Q: Academic research on sustainability in healthcare is something new.
It is. I got interested in sustainability in healthcare while doing my specialty training in anesthesiology. As we take care of patients, we’re using a lot of materials and not always using them efficiently. Every item must come from somewhere. Producing it is causing some harm to the environment and to population health. Disposal is causing some harm. When I looked into it, there was no information on how big that harm was, and therefore no guidance on what to do to mitigate it.
“We started to put some numbers behind what is obvious: that there’s a lot of healthcare pollution. By beginning to understand the magnitude of the problem and the hotspots, we can prioritize our intervention.”
When I finished my training, I took a job here at Yale specifically because it allowed the opportunity to partner with researchers through the Yale School of the Environment, including, notably, Julie Zimmerman. We started to put some numbers behind what is obvious: that there’s a lot of healthcare pollution. By beginning to understand the magnitude of the problem and the hotspots, we can prioritize our intervention.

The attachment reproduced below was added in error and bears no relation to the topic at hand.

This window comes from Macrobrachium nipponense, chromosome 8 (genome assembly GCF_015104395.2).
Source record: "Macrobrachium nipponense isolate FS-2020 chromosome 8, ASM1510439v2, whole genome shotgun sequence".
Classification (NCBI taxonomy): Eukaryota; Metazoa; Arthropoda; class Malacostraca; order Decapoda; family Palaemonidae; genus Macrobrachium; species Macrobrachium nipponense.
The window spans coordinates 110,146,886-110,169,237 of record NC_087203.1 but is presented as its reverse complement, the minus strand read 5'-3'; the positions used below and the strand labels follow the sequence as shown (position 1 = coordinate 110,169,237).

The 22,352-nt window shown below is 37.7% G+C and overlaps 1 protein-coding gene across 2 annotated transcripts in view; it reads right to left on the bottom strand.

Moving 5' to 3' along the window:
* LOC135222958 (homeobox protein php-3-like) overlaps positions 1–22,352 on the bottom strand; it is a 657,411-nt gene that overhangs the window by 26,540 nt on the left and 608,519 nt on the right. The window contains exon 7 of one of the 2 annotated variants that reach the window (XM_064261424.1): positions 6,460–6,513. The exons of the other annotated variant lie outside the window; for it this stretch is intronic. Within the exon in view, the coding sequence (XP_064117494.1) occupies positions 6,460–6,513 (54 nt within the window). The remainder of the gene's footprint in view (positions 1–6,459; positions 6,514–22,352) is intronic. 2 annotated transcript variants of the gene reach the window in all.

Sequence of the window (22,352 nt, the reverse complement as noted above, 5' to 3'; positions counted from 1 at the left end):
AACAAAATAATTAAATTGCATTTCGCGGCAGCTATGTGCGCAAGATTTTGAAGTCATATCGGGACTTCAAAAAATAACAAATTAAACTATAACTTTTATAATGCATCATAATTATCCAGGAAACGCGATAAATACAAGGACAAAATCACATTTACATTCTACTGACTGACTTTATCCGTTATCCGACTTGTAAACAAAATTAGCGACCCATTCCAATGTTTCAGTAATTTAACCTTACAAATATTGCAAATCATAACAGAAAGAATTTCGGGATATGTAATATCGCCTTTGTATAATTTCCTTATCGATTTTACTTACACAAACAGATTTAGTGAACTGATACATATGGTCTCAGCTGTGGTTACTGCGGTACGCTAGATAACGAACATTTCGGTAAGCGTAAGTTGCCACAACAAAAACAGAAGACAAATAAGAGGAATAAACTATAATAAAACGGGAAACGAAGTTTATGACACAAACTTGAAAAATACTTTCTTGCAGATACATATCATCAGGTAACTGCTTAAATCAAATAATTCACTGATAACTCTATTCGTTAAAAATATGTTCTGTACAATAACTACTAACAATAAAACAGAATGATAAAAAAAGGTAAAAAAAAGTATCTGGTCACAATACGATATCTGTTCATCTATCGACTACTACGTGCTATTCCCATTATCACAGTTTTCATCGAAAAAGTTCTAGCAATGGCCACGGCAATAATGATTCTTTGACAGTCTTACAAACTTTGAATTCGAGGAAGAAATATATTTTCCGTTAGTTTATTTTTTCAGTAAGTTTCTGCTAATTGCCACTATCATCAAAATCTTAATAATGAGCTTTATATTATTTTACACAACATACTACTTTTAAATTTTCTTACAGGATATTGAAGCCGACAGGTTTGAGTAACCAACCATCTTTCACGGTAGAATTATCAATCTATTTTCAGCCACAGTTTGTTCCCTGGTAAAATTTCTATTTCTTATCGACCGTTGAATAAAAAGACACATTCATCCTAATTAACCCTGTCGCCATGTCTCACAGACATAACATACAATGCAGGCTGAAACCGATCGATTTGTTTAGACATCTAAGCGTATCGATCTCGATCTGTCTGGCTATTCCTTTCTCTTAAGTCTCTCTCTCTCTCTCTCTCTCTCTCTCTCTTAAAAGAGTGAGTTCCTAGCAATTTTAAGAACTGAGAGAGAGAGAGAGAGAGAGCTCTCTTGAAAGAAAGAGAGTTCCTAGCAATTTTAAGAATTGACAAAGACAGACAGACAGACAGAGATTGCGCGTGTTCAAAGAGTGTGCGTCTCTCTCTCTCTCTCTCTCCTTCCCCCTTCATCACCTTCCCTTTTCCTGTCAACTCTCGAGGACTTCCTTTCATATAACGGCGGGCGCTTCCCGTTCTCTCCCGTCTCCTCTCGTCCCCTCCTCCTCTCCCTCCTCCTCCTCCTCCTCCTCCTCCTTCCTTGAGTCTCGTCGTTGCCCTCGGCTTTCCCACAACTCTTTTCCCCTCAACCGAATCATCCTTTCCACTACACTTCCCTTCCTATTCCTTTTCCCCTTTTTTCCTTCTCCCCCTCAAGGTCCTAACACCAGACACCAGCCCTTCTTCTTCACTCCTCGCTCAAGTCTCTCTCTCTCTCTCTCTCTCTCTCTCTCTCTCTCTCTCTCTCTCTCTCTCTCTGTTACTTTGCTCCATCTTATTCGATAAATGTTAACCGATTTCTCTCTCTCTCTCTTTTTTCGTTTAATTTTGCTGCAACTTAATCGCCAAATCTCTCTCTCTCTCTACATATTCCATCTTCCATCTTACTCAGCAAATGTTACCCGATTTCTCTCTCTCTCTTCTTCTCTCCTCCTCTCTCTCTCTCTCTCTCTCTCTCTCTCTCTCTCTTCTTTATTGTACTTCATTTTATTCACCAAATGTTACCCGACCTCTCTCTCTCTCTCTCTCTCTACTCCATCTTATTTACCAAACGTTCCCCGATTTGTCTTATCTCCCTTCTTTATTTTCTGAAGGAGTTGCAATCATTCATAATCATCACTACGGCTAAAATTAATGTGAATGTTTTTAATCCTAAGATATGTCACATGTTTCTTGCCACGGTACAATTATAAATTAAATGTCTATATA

Q: Could you give an example of how you uncover opportunities for improvement?
I can talk about our research on anesthetic gases. For context, after our research, the National Health Service in England found that 2-3% of their health sector footprint comes from inhaled anesthetic gases. If we look specifically at perioperative services—before, during, and after surgery—inhaled anesthetics account for about half of emissions.
The inhaled drugs that we use in anesthesia are very potent greenhouse gases. Some are also very destructive to the ozone layer. We have indoor controls to protect against occupational exposure, but there are not outdoor mandates, so these drugs are essentially vented off hospital rooftops.